The bakery was in Toronto. And the little girl is my grandmother. They moved to Los Angeles on January 1, 1901 when she was 11.
One of the reasons I love Lammas is that it’s a baking holiday like Yule and it makes me feel connected to the long line of bakers I descend from. It makes me wonder how far back does the baking go? Is it like one of those ever reflecting mirrors where you see the same image repeated into seeming infinity?
Because my background is fairly homogenous almost a 100% Scottish and Swedish with one of the clans emigrating with William the Conqueror from Normandy in 1066, I can imagine a long line of people who baked loafs for Loafmas and earlier for Lughnassad. It makes me feel as if I have a strong foundation to stand on.
What was it like to bake bread in a brick or clay oven? I’ve baked bread in a dutch oven in a campfire? Did they? How did they learn how to regulate the temperature? What did they do if the yeast died? For yeast is a living being and can die. Did they grind their own wheat or oats or rye to make their bread or did they pay the miller in town? Did they grow their own? Did they let their neighbors use their ovens when they were done to cook their meals? Did they share what they had with people who did not have enough? I was raised to bake for others and share and I can’t imagine that is a new thing? Food should be shared like love.
And knowing that many of the male bakers were Master Masons, did they use magic in the baking like I do? Baking is a lot like alchemy. It’s alchemy of food. Taking diverse ingredients like wheat and milk and lard or other shortening and adding minerals like spirits of ammonia (the precursor to baking powder) and calcium carbonate and the living yeast, how did they learn to combine them to make something wholesome to eat?
Who was the first to smell the magical smell of baking bread? Who decided fresh churned butter and preserved fruits would taste so good together?
Who offered their first loaves to the Lady after the wheat harvest? Did they wonder about the future? Did they keep their recipes secret or did they share them if asked? Did they wonder who would bake after them?
Last night I baked my loaf. My first in years as I tasted it after it cooled I wondered about those other bakers.
This is Lammas or Loafmas or Lughnassad. The feast of the first harvest but what if you are feeling like you have nothing to harvest?
I can tell you right now you do. If you are above ground and haven’t been buried or cremated you have something to be thankful for.
I haven’t had a permanent job for over 4 ½ years but I have a good temp job at the moment. I’m grateful.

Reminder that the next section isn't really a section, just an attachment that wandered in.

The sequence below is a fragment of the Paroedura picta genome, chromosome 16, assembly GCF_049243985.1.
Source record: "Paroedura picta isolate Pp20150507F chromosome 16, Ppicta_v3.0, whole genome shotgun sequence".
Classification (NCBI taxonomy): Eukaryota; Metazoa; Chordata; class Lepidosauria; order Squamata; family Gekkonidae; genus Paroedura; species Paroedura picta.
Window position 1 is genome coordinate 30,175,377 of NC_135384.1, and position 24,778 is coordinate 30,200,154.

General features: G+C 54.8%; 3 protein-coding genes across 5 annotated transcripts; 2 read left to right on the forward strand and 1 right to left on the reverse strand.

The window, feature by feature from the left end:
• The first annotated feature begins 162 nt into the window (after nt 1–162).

I have some physical issues but if I feel pain at least I know I’m alive. Might not have felt that way for about a minute last week after that fall when I had an introduction to the earth but I am grateful to be able feel.
Because you see, except for my sister, there is nothing left of the nuclear family I was born into. They aren’t here to celebrate breathing the air or seeing the ocean. I am. You have to be grateful to live. We have so much our ancestors did not and yet we whine.
Having spent many summers without indoor plumbing, I’m grateful I can have a toilet that flushes. Many places on the planet don’t even have running water let alone sanitation.
I’m grateful to sleep indoors because I could quite easily be homeless. We’ve come very close at times.
I’m grateful to have clothes to wear. They may not always fit or be high fashion because I’ve lost weight but they cover me and I’m grateful.
I’m grateful my eyes see and my ears hear because someday they may not do either. But I’ll learn to deal with it as it comes.
I’ve come close to dying a few times. I’m very grateful I did not.
I’m grateful for the library when I can’t afford to buy books or music.
I’m grateful for the food we have now because sometimes it’s been food from the dollar store or go without.
I’m grateful for electricity and all its many uses like being able to assemble the electrons and protons to type this.
I’m grateful to my ancestors. I wouldn’t be here without them even with a genetically challenged gene pool.
I’m grateful for the love of my friends and friendship.
I’m grateful for creativity and that I can think and dream in so many ways. And that I can enjoy what others think and dream.
I’m grateful no one sane is really thinking about burning people who have different belief systems in this country or because they love the “wrong” person.
I’m grateful I have my car at the moment and the bus when I do not and I’m grateful that even if I have to use a cane I can walk to places.
I’m able to breathe. I’m grateful.
I have a lot to be grateful for. These are my first fruits. What are yours?